According to the film and book “American Sniper", Chris only felt bad about the lives he couldn 't save, not the ones he did. He had no problem killing the enemy but could not bear to see his fellow servicemen be killed. Many marines look up to him as a savior because he was their only protection when walking down hostile streets. Enemy soldiers would hide and ambush so Kyle would prevent them from ambushing.
U.S. soldiers are trained to follow orders, which is exactly what they did as hundreds of villagers were indiscriminately killed in the My Lai Massacre. Even if the soldiers were acting under confusing orders, that is a failure of the chain of command, and even if the killings were orchestrated by a few incompetent officers, those officers never should have been placed in leadership roles. The real tragedy of My Lai represents an entire system of willful negligence and lack of accountability on the part of the military. Thus the responsibility for the massacre lies with the men involved, but also with the military chain of command that gave the order and then tried to cover it up.
The Things They Carried and Operation Homecoming exhibit the lasting effect of war on soldiers. This is both mental and physical, in the forms of mental illnesses such as PTSD, or permanent injuries from battle. Some effects come from the death of a troop mate, such as Curt Lemon in The Things They Carried. These leave lasting mental scars on soldiers, or cause them to cope in ways that are less than humane. Many soldiers resort to suicide, including Norman Bowker after experiencing the death of Kiowa in Vietnam.
Rikki Tikki’s biggest enemy underestimated the power and determination of Rikki Tikki. Nag and his wife named Nagaina were plotting to kill Rikki Tikki’s human family. Rikki Tikki knew he had to do whatever it took to protect his family. His human family took him in and he
Colonel Magnus saw the Special Forces Soldiers as traitors to the cause. His mindset hadn’t changed. You were either with him or against him. The SF soldiers were against him, so he ordered their bodies disposed of in a common unmarked grave and refused to recognize them. This concerned many of the senior officers within his command, what it a war crime many of them wondered.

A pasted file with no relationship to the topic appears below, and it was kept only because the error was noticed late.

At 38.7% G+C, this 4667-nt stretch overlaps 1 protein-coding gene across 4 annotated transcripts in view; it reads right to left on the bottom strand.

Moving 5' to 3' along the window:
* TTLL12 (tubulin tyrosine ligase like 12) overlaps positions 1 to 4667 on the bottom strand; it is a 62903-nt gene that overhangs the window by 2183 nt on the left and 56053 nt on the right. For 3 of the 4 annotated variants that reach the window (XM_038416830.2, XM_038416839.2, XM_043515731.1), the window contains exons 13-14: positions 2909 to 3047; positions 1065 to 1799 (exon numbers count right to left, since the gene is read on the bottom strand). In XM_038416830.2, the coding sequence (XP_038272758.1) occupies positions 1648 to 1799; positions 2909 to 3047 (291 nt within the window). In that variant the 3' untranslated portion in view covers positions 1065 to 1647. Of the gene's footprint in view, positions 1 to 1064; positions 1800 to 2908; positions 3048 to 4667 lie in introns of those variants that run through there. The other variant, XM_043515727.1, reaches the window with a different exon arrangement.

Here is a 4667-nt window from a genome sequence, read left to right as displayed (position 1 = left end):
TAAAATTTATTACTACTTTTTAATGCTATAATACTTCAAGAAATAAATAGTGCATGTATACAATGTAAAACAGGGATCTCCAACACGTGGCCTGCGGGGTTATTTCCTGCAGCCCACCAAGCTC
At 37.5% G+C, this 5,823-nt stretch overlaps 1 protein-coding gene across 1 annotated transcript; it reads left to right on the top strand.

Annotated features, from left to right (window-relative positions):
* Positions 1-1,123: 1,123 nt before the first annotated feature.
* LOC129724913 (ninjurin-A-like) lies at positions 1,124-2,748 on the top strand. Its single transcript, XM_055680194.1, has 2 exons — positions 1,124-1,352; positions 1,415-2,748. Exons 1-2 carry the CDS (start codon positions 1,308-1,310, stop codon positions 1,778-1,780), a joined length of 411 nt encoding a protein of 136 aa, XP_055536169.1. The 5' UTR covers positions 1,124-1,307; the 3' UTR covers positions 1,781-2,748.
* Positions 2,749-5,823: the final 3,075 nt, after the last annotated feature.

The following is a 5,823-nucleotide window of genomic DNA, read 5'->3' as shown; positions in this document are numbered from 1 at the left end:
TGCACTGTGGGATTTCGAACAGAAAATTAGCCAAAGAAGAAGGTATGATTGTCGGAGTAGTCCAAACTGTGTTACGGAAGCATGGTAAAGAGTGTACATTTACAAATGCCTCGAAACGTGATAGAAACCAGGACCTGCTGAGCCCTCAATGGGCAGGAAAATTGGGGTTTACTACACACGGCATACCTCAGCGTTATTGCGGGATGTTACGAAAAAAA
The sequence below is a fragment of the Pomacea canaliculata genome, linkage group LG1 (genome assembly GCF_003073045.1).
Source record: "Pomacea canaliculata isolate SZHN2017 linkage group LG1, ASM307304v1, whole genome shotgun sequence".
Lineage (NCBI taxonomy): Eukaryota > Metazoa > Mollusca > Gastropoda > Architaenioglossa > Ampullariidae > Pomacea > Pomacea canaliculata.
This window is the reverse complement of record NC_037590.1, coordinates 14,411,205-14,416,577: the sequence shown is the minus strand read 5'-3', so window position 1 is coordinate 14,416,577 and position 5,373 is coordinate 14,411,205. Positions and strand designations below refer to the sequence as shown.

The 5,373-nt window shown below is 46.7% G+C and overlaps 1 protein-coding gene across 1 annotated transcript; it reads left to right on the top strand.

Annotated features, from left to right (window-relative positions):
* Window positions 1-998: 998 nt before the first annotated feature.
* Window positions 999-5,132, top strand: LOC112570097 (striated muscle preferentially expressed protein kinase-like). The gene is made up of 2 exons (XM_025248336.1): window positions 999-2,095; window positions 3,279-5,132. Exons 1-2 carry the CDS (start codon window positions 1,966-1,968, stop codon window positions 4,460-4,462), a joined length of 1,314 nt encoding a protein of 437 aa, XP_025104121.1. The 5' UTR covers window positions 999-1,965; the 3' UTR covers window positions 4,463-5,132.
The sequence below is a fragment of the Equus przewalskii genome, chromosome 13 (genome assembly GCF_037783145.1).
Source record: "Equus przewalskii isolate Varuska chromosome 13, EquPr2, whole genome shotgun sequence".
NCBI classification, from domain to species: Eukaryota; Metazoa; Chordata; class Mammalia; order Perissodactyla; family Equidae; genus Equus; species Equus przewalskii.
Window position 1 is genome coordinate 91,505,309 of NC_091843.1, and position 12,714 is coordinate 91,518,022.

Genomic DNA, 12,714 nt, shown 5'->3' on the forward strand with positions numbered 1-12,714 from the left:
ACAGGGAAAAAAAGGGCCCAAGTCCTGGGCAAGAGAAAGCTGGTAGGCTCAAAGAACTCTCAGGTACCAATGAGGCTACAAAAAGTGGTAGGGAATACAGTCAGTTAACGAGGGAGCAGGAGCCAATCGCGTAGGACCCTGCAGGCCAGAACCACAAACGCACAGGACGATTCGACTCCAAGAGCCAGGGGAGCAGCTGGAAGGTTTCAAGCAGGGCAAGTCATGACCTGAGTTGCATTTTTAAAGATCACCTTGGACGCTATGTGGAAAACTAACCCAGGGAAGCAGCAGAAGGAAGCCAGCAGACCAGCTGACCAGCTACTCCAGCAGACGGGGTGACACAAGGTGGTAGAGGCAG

The murder trial had stirred up his thinking on the war. Though he regretted his actions in the incident, he believed that they were the natural extension of the things they were taught and encouraged to do in the war. He was frustrated by military court’s refusal to consider factors of the war. It further inflamed his belief that the war had produced a spirit of brutality, which corrupted the moral condition of those who had engaged in it, and that the military command did not operate with intellectual consistency. A plane could bomb a village of civilians and somehow have it be treated as a legitimate war action, while foot soldiers encouraged to hunt down the enemy at all cost and getting civilians caught in the process was taboo.
The book Heroes by Robert Cormier was set during the time of the war. Upon opening the novel, we are introduced to Francis Cassavant, a suicidal, battle ravaged young man who has just returned from the war front. Francis is riddled with guilt from events that had happened in the past and he is looking to commit an act of vengeance. In the book, each of the characters is developed through flashbacks of times during and before the war. Moreover, the war provides Francis with a means to an honorable death, as well as identifying characters as heroes in battle.